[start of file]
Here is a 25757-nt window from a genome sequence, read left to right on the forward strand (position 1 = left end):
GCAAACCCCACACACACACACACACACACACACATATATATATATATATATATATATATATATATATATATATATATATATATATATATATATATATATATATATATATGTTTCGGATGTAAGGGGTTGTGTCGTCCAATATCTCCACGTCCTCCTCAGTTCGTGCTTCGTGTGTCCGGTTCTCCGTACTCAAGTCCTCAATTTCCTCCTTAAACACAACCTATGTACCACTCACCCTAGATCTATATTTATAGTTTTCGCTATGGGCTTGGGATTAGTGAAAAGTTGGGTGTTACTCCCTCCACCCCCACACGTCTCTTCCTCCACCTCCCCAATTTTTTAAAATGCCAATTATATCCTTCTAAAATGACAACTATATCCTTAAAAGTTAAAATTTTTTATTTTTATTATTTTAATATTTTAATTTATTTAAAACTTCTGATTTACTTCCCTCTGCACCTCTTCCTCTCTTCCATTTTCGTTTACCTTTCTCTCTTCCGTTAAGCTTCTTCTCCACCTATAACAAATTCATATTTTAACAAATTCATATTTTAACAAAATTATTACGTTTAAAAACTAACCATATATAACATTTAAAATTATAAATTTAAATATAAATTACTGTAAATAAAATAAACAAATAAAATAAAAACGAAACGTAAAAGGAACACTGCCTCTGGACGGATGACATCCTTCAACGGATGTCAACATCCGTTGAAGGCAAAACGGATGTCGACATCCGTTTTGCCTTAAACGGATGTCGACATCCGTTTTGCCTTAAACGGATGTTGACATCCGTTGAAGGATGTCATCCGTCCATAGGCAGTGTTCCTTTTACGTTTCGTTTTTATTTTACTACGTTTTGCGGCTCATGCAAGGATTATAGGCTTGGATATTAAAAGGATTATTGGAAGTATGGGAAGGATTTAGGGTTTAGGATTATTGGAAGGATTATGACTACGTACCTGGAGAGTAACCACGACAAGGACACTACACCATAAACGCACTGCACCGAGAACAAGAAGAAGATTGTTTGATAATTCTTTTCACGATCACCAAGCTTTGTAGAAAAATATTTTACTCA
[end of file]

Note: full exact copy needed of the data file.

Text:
Here is a 25757-nt window from a genome sequence, read left to right on the forward strand (position 1 = left end):
GCAAACCCCACACACACACACACACACACACACATATATATATATATATATATATATATATATATATATATATATATATATATATATATATATATATATATATATATATGTTTCGGATGTAAGGGGTTGTGTCGTCCAATATCTCCACGTCCTCCTCAGTTCGTGCTTCGTGTGTCCGGTTCTCCGTACTCAAGTCCTCAATTTCCTCCTTAAACACAACCTATGTACCACTCACCCTAGATCTATATTTATAGTTTTCGCTATGGGCTTGGGATTAGTGAAAAGTTGGGTGTTACTCCCTCCACCCCCACACGTCTCTTCCTCCACCTCCCCAATTTTTTAAAATGCCAATTATATCCTTCTAAAATGACAACTATATCCTTAAAAGTTAAAATTTTTTATTTTTATTATTTTAATATTTTAATTTATTTAAAACTTCTGATTTACTTCCCTCTGCACCTCTTCCTCTCTTCCATTTTCGTTTACCTTTCTCTCTTCCGTTAAGCTTCTTCTCCACCTATAACAAATTCATATTTTAACAAATTCATATTTTAACAAAATTATTACGTTTAAAAACTAACCATATATAACATTTAAAATTATAAATTTAAATATAAATTACTGTAAATAAAATAAACAAATAAAATAAAAACGAAACGTAAAAGGAACACTGCCTCTGGACGGATGACATCCTTCAACGGATGTCAACATCCGTTGAAGGCAAAACGGATGTCGACATCCGTTTTGCCTTAAACGGATGTCGACATCCGTTTTGCCTTAAACGGATGTTGACATCCGTTGAAGGATGTCATCCGTCCATAGGCAGTGTTCCTTTTACGTTTCGTTTTTATTTTACTACGTTTTGCGGCTCATGCAAGGATTATAGGCTTGGATATTAAAAGGATTATTGGAAGTATGGGAAGGATTTAGGGTTTAGGATTATTGGAAGGATTATGACTACGTACCTGGAGAGTAACCACGACAAGGACACTACACCATAAACGCACTGCACCGAGAACAAGAAGAAGATTGTTTGATAATTCTTTTCACGATCACCAAGCTTTGTAGAAAAATATTTTACTCA